Bismarck Gang makes strudel runs to the Hague Cafe most Thursdays
By Terri Lang
Lang, Terri. "Bismarck Gang makes strudel runs to Hague Cafe most Thursdays." Emmons County Record, 6 September 2012, 1 & 3.
It was Cliff Naylor’s discovery of the Hague Cafe on his “Off the Beaten Path” on KFYR TV that brought a gang to Hague.
Over 20 years ago, Herman Preszler retired from farming north of Braddock and moved to Bismarck. He always enjoyed the outdoors, the wide open spaces, the blue skies and the sunshine. He wanted to continue reaping the pleasures of living in scenic North Dakota.
“After watching Cliff Naylor’s episode on the Hague Cafe’s strudels, I thought it would be fun to take a trip and see for myself about the great strudels that Cliff talked about. Heck, I grew up on strudels,” Herman said.
Nearly every Thursday during the summer months since 1991, Herman has made that journey. In the past two to three years, he has traveled it in his 2008 Corvette. Years prior to that, he did it on his Harley-Davidson. During the winter months, he traveled in his Suburban.
Herman shared his love for cycling and the North Dakota prairies. He spread the word, and other bikers joined him on his weekly visits to Hague.
“We were up to 19 bikers at one time. We would meet at the Pony Express on Thursdays—bikers from all walks of life and bikes of all kinds,” he said.
Fred Schmidt, who retired in 2003, is one of those bikers. He bought his Harley in December 2002.
“My wife thought I was crazy since I had never rode a motorcycle before,” Fred said.
The salesperson who sold him his Harley suggested he call Herman Preszler as it was known that Herman taught so many the joy of riding.
Fred made that contact and has relished his visits to Hague for strudels since 2004.
“Those Thursdays became a holy day—St. Strudel Day in Hague,” he joked.
Fred said he always informed the several committees he served on that Thursday meetings or appointments were not an option.
He is grateful to Herman for encouraging him to join the gang on their jaunts to Hague.
“Herman is known as the ‘Godfather of the strudel run,’” he said, adding that people appreciate Herman so much.
“Many people don’t actually know Herman’s name. They just know Herman as the guy on the motorcycle,” Fred noted.
Herman has a history of riding motorcycles. He bought his first bike in 1946 and attended the Sturgis Rally in 1947.
“Back then, there were about 500-600 people who attended the rally,” he remembered.
In 1951, Herman joined the service during the Korean War and sold his bike. When he returned from the war, he began farming and did not find the time for biking.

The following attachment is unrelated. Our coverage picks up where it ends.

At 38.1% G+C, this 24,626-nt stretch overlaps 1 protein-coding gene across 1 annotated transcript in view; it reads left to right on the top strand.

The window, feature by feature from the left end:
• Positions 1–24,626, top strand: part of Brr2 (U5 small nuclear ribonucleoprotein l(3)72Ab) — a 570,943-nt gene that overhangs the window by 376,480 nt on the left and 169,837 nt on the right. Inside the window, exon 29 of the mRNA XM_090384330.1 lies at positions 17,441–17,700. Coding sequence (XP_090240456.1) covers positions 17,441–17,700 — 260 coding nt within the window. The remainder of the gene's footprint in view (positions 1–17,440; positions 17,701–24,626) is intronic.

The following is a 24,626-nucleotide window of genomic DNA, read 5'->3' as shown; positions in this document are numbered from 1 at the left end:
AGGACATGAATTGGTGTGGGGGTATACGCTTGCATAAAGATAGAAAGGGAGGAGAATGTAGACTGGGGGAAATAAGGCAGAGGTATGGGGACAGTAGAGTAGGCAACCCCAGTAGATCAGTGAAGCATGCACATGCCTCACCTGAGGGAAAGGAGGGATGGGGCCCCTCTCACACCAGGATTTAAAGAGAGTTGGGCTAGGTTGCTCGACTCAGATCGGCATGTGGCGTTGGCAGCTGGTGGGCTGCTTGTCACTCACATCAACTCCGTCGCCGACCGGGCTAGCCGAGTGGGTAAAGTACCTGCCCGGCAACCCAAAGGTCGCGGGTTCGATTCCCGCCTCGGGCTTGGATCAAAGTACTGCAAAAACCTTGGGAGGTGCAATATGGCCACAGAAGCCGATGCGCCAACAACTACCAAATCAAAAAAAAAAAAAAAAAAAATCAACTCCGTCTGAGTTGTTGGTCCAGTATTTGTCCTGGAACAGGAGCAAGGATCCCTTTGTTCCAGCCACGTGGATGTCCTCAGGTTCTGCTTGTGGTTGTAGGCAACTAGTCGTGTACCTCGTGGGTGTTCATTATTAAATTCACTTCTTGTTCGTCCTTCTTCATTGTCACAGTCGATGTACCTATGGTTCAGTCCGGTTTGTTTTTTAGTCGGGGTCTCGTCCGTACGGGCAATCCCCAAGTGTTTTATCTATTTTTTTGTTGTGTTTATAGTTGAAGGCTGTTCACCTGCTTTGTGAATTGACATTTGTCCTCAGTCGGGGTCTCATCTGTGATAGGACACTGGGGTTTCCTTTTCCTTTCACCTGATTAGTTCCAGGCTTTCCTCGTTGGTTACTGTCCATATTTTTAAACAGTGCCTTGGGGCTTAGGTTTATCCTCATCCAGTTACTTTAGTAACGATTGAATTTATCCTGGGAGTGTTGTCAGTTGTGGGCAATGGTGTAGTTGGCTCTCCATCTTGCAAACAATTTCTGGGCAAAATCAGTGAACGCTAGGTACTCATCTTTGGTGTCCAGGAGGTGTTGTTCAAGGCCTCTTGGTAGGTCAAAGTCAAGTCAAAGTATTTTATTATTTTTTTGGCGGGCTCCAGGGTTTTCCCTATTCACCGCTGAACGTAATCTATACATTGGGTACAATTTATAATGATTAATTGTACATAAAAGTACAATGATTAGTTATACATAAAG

In 1976, he bought a bike again but had limited time as farming kept him very busy.
Herman has owned 16 Harleys over the years. Since 1991, he put on 40,000 to 50,000 miles per year on his Harley.
Three years ago, at 80 years young, he still put on 50,000 miles that year. Over the years, that brought his total miles on his cycles to nearly 800,000.
Herman now enjoys most of his road trips in his Corvette and already has put 154,000 miles on that.
Herman’s and Fred’s travels take them to several eateries across the state. Both agree though the strudels at the Hague Cafe are their favorite.
“The strudels are great, and the employees are even better,” they both said.
They shared the fact that employees come and go, and they treasure so many of the gals who always took the time to visit with them and made their trips to Hague so special.
The gang does not make the jaunt to Hague as frequently as they used to, but they still enjoy the pleasure of visiting with folks and, of course, feasting on the awesome strudels.
Herman said years ago if he missed Thursday strudels in Hague, the cooks would call him to check if he was OK.
Next time you are in Hague on Thursdays for strudels, and you notice a gray Corvette and a bike or two, stop in and visit with the gang.
Herman Preszler, The Godfather of the Strudel Run, sits behind the wheel of his 2008 Corvette. Part of his gang is in the background.
Left to right are John Weibel, Fred Schmidt, Ed Billing and Herman Preszler. John is 68 years old, retired from the U.S. Air Force, has been riding for 20 years and puts 8,000 to 10,000 miles on his motorcycle each year. Fred is 64, a retired stockbroker and seems to be the strudel run spokesperson. Ed is 76, a retired trucker, has put on four million miles on his trucks during his 35-year trucking career, has been biking since 1998 and puts on 40,000 miles per year on his bike. Godfather Herman is 83 years old, retired from farming and has put nearly 800,000 miles on his bikes over the years.
Left to right are Norman Delzer, Lowell Jensen and Jens Traeholt. Norman is 70 years old, retired from Bobcat and a charter member of Harley Owners Group (H.O.G.). Lowell is 73, retired Bismarck Superintendent of Schools, been riding for 17 years and puts on 10,000 miles per year on his motorcycle. Jens is 77 years old, had an engineering business and is now retired and also puts many miles on his bike.
The gang and Godfather of the Strudel Run arrive for the feast. Gang members are, left to right, Norman Delzer, Lowell Jensen, Jens Traeholt, John Weibel, Fred Schmidt, Ed Billing and Godfather Herman Preszler.
Gang members share their stories and, of course, feast on the strudels. Left to right are Norman Delzer, Lowell Jensen, John Weibel and Jens Traeholt.
The Hague Cafe brings in a crowd for its Thursday strudel lunch.
A few years ago, the gang presented this trophy to Hague Cafe: “Hague Cafe—North Dakota’s best strudel stop.” It was given by the Freewheelers and Retreats Motorcycle Club.
Enjoying the strudels at the Hague Cafe are, left to right, Fred Schmidt, Herman Preszler and Ed Billing.
Our appreciation is express to the Emmons County Record to print this article.